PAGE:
3. You must have a HACCP plan that, at a minimum, lists the critical limits that must be met, to comply with 21 CFR 123.6(c)(3). A critical limit is defined in 21 CFR 123.3(c) as “the maximum or minimum value to which a physical, biological, or chemical parameter must be controlled at a critical control point to prevent, eliminate, or reduce to an acceptable level the occurrence of the identified food safety hazard.” Your firm’s HACCP plans for Smoked Salmon and Smoked Trout, regardless of packaging, list a critical limit at the (b)(4) critical control point that is not adequate to control pathogen growth and toxin formation (i.e., associated with the various pathogens listed in the plan). Your plans state a critical limit of (b)(4) but you do not specify the (b)(4) conditions.
4. You must verify that your HACCP plan is adequate to control food safety hazards that are reasonably likely to occur, to comply with 21 CFR 123.8(a). However, your firm did not verify the adequacy of the critical limit of (b)(4) for Smoked Salmon and Smoked Trout at the (b)(4) critical control point to control pathogen growth and toxin formation (i.e., associated with the various pathogens listed in the plan). However, you have never verified that the recipe provides a sufficient (b)(4) and, in fact, have received analytical results showing that the level was not met thereby demonstrating that the recipe is insufficient for the stated purpose.
5. You must implement the record keeping system that you listed in your HACCP plans, to comply with 21 CFR 123.6(b) and (c)(7). However, your firm did not record monitoring observations at the (b)(4) critical control point for your Smoke Salmon lots 1120-1125 in that you failed to record any (b)(4).
6. You must implement the monitoring procedures and frequency that you have listed in your HACCP plan, to comply with 21 CFR 123.6(b) and (c)(4). However, your firm did not follow the monitoring frequency of daily record review at the (b)(4) critical control point to control pathogens and parasites listed in your HACCP plan for all smoked salmon and smoked trout, regardless of packaging type.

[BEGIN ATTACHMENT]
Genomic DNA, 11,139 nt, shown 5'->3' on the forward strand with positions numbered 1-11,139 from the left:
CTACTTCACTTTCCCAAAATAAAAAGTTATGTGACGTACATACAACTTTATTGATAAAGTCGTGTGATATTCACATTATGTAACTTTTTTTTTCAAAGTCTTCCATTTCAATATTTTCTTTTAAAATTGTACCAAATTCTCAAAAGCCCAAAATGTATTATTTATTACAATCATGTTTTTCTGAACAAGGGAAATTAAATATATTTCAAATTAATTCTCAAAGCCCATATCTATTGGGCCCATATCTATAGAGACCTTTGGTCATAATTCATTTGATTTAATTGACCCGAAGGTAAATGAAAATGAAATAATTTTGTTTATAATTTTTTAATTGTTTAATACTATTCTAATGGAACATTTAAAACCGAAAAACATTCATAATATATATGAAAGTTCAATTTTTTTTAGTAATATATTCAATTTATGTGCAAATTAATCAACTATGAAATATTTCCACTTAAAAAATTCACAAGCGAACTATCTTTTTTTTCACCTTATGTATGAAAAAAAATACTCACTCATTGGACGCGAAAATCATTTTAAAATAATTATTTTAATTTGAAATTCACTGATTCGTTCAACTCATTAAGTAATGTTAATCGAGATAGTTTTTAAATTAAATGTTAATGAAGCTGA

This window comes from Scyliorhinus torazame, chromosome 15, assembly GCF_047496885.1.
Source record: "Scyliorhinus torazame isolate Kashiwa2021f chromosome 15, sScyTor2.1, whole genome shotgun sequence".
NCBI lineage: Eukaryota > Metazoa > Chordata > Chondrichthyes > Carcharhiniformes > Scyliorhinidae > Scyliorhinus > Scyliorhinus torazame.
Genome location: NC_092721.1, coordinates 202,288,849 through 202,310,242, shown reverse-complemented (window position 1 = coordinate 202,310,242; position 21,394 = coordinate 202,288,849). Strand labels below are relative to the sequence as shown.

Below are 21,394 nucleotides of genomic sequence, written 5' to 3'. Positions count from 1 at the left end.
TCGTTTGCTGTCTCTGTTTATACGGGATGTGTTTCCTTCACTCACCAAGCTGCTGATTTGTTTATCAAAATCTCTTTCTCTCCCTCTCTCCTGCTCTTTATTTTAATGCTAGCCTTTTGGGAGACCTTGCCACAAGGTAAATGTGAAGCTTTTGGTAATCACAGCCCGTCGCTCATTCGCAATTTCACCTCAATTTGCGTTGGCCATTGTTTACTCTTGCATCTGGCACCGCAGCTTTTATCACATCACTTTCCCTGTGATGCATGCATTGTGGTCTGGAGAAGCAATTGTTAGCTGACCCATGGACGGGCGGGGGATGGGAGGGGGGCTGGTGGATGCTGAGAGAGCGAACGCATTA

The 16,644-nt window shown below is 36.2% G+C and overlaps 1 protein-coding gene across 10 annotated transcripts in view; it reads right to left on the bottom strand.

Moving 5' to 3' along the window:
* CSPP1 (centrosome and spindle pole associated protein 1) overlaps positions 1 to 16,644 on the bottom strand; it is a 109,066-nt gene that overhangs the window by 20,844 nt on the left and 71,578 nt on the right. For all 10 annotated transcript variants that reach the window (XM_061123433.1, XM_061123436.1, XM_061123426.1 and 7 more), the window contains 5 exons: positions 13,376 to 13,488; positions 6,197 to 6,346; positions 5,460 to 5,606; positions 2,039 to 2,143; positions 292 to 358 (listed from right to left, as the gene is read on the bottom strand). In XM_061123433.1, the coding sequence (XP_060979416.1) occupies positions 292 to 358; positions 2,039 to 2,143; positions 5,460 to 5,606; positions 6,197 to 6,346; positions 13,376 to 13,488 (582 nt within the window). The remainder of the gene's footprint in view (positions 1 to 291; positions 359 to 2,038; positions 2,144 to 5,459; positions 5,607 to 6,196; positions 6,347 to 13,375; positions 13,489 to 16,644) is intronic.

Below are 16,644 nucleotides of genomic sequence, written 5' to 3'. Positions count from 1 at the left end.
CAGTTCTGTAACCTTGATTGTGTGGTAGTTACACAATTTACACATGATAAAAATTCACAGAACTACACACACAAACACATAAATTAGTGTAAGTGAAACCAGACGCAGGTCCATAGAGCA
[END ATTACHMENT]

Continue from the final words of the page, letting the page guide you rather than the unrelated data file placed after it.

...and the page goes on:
7. You must implement an affirmative step to ensure that the frozen trout filets that you import from (b)(4) were processed in accordance with the seafood HACCP regulation, to comply with 21 CFR 123.12(a)(2)(ii).
This letter may not list all the violations at your facility. You are responsible for ensuring your firm operates in compliance with the Act and FDA’s implementing regulations. You should take prompt action to correct these violations. Failure to promptly correct these violations may result in regulatory action, including seizure and/or injunction, without further notice.
Please respond in writing within 15 working days of your receipt of this letter outlining the specific steps you have taken to bring your firm into compliance with the law. Your response should include each step taken to correct the violations and prevent their recurrence. If you cannot complete all corrections within 15 working days, we expect you to explain the reason for the delay and state when any remaining violations will be corrected.
Please send your reply to the Food and Drug Administration, Attention: Tyra S. Wisecup, Compliance Officer, at the address on this letterhead. If you have questions regarding the issues in this letter, please contact Ms. Wisecup at (612) 758-7114.
Gerald J. Berg